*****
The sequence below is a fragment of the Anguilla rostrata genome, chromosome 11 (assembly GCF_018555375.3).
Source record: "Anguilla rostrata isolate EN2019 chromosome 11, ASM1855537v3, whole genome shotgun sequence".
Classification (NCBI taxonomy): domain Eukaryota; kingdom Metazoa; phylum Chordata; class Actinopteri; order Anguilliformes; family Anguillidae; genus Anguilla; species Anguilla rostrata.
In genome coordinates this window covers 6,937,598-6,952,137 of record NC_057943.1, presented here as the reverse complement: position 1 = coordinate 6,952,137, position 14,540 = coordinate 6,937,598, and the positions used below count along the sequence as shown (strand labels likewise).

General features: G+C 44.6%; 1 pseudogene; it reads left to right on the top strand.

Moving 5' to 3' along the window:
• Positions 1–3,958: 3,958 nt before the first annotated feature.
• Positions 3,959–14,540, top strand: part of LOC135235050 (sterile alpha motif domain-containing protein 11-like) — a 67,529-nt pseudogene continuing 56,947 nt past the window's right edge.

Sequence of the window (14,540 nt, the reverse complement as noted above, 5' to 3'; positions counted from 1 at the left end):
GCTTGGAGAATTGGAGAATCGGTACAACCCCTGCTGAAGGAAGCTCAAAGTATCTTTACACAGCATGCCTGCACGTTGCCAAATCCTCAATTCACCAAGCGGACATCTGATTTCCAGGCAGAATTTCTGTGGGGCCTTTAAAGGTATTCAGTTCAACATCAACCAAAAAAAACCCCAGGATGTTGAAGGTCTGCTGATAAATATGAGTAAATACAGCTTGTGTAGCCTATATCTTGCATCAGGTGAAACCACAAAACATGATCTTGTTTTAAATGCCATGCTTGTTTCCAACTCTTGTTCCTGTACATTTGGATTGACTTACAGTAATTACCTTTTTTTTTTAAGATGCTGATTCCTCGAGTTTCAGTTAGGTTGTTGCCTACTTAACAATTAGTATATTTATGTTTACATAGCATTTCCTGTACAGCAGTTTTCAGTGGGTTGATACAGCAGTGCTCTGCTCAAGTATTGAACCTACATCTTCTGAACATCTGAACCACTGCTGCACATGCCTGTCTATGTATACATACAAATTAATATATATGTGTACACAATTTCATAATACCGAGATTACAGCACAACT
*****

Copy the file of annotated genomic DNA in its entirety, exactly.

The sequence below is a fragment of the Anguilla rostrata genome, chromosome 11 (assembly GCF_018555375.3).
Source record: "Anguilla rostrata isolate EN2019 chromosome 11, ASM1855537v3, whole genome shotgun sequence".
Classification (NCBI taxonomy): domain Eukaryota; kingdom Metazoa; phylum Chordata; class Actinopteri; order Anguilliformes; family Anguillidae; genus Anguilla; species Anguilla rostrata.
In genome coordinates this window covers 6,937,598-6,952,137 of record NC_057943.1, presented here as the reverse complement: position 1 = coordinate 6,952,137, position 14,540 = coordinate 6,937,598, and the positions used below count along the sequence as shown (strand labels likewise).

General features: G+C 44.6%; 1 pseudogene; it reads left to right on the top strand.

Moving 5' to 3' along the window:
• Positions 1–3,958: 3,958 nt before the first annotated feature.
• Positions 3,959–14,540, top strand: part of LOC135235050 (sterile alpha motif domain-containing protein 11-like) — a 67,529-nt pseudogene continuing 56,947 nt past the window's right edge.

Sequence of the window (14,540 nt, the reverse complement as noted above, 5' to 3'; positions counted from 1 at the left end):
GCTTGGAGAATTGGAGAATCGGTACAACCCCTGCTGAAGGAAGCTCAAAGTATCTTTACACAGCATGCCTGCACGTTGCCAAATCCTCAATTCACCAAGCGGACATCTGATTTCCAGGCAGAATTTCTGTGGGGCCTTTAAAGGTATTCAGTTCAACATCAACCAAAAAAAACCCCAGGATGTTGAAGGTCTGCTGATAAATATGAGTAAATACAGCTTGTGTAGCCTATATCTTGCATCAGGTGAAACCACAAAACATGATCTTGTTTTAAATGCCATGCTTGTTTCCAACTCTTGTTCCTGTACATTTGGATTGACTTACAGTAATTACCTTTTTTTTTTAAGATGCTGATTCCTCGAGTTTCAGTTAGGTTGTTGCCTACTTAACAATTAGTATATTTATGTTTACATAGCATTTCCTGTACAGCAGTTTTCAGTGGGTTGATACAGCAGTGCTCTGCTCAAGTATTGAACCTACATCTTCTGAACATCTGAACCACTGCTGCACATGCCTGTCTATGTATACATACAAATTAATATATATGTGTACACAATTTCATAATACCGAGATTACAGCACAACT